“Having stepped into the Office of the Government Architect from practice, the commitment to gender balance that is demonstrated by government has been a revelation to me, hence I could suggest there were no real gender barriers to overcome in being considered for the role. The most significant ‘gender limit’ might be that associated with having stayed in the crossfire of practice for (nearing thirty) years. This continuity identifies me as one of the women architects still riding the exponential numbers curve as it takes a dive, and certainly forms the basis of my eligibility and capability to perform the role of the Government Architect. I have found no backlash from the profession—in fact I have been pleased and honoured by the support.”

CT:

I have never viewed the professional environment through a gendered lens. Although women are a minority representation in the profession, it’s not a characteristic that has coloured my life.
What advice would you give to budding female architects?

JG:

Whether male or female, an architect needs to commit to understanding structure, construction, materials and space. An architect also needs to understand processes–of analysis, problem solving and collaboration. It can only be described as a long and arduous commitment. I would encourage women architects to make this commitment to deeply understand the real contribution their alternate lens or input can make to the buildings and places where we live, work and visit. I would encourage male architects to understand the critical role of the diverse lens.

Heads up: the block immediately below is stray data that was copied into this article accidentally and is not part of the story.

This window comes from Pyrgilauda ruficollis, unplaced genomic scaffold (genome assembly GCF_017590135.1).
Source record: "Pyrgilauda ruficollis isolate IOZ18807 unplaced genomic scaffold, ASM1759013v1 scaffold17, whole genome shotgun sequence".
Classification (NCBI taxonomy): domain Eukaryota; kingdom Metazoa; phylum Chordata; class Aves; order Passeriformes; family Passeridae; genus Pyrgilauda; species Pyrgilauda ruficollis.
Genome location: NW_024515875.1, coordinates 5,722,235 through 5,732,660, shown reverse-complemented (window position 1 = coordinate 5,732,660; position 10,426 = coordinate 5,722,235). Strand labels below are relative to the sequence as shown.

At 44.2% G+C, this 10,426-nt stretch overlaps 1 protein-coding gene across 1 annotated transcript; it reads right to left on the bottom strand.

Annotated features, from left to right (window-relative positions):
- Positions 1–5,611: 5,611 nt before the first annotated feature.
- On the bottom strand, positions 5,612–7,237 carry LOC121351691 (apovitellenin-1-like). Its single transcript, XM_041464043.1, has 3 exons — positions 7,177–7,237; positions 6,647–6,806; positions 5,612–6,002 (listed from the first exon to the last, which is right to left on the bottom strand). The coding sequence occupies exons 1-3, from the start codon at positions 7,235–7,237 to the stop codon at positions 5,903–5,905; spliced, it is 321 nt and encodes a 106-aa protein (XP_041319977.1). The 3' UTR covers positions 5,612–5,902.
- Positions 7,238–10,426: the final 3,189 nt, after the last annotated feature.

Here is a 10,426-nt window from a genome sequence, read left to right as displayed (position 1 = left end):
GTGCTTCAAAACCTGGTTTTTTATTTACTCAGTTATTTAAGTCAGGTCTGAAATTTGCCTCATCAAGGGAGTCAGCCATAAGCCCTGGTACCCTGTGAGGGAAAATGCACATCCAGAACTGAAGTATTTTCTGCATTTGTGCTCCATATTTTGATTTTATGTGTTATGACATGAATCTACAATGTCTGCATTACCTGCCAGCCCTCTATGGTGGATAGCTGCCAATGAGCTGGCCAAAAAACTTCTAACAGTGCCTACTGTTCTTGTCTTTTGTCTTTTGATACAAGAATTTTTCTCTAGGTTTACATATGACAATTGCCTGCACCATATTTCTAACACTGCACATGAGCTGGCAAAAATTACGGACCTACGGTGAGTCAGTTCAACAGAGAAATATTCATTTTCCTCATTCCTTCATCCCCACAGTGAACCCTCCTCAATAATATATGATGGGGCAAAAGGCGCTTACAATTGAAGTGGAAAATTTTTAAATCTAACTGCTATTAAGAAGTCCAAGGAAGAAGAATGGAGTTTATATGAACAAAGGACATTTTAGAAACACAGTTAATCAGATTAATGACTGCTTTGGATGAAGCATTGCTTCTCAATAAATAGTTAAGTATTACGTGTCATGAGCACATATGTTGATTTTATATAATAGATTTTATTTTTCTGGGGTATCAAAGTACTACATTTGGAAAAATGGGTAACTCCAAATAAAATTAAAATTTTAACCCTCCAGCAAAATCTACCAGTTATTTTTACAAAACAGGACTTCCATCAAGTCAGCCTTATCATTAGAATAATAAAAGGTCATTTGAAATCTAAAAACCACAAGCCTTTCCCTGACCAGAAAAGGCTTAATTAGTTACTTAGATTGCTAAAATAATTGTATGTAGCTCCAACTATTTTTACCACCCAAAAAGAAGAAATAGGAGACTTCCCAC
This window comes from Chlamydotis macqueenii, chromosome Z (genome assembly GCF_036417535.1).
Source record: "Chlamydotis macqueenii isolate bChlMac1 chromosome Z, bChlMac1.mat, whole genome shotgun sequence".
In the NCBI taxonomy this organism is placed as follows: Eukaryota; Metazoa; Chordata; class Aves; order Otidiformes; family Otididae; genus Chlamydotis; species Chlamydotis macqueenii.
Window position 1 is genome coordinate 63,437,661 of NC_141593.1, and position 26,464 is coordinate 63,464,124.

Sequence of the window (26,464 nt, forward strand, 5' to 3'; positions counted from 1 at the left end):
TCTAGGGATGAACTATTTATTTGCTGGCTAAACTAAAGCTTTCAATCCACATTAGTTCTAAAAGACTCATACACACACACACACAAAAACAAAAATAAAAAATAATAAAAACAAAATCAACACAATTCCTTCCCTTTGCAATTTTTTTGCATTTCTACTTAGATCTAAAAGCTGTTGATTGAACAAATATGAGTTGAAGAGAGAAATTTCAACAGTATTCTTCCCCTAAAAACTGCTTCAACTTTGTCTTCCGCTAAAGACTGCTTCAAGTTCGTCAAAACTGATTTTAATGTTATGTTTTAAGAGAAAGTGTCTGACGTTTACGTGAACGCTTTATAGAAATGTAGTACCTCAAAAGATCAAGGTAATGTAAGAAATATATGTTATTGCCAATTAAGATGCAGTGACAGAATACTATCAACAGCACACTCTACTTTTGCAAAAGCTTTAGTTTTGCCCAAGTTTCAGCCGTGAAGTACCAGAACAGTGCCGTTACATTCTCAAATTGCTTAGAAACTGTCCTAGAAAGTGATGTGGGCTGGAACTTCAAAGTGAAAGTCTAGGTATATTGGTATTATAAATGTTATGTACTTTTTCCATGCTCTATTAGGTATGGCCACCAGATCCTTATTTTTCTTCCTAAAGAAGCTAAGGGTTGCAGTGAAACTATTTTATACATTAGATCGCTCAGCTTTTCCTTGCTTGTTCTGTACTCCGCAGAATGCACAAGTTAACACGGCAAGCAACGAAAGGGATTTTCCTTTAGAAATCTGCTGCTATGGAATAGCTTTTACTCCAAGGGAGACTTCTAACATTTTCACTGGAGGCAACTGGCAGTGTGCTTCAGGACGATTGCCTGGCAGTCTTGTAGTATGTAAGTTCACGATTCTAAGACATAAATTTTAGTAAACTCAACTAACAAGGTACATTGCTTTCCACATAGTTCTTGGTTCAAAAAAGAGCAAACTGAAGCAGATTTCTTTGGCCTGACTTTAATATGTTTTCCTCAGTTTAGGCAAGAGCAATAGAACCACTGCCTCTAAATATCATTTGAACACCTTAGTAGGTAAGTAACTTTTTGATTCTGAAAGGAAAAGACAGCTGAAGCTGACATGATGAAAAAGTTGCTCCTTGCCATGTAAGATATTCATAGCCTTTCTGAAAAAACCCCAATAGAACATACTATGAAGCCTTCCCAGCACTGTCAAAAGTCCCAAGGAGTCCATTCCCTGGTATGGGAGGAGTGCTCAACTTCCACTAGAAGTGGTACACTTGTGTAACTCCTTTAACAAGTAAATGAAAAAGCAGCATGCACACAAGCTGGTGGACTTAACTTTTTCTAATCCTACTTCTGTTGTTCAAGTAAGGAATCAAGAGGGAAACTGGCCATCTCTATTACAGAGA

CT:

I would say, don’t be embarrassed to ask questions or for explanations. It’s a strength not a weakness (and you’ll find that everyone else was secretly asking the same thing). Make a point to be knowledgeable on the reality of building and construction, as you are a technician before a creator.

It seems the industry is looking positive in eliminating the old-fashioned ‘glass ceiling’ concept where females and other minorities can only achieve so much because a social stigma held against them. Value of skill is admired as it should, rather than gender. If the architectural industry is on its way for a fresh turnaround with more female architects, there is hope yet for all other types of industries.

You can watch Ms Garner and Ms Townsend in front of the camera on Australia By Design, airing weekly from Saturday July 15, 3pm on TEN.

 

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Jill Garner

is Victoria's acting government architect and co-founder of Garner Davis Architects. Jill has also taught at both RMIT and the University of Melbourne in design, contemporary history and architectural theory.

  

cath.jpg

 

Catherine Townsend

 is ACT's acting government architect and the co-founder of Townsend + Associates Architects. Catherine has a wealth of local expertise in roles such as the Director of the Architects Accreditation Council of Australia, Chair of ACT Board of Architects, and as a member of the Building Regulatory Advisory Committee   

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Article originally posted at: https://https://theurbandeveloper.com/articles/the-glass-ceiling-in-architecture-qa-with-catherine-townsend-and-jill-garner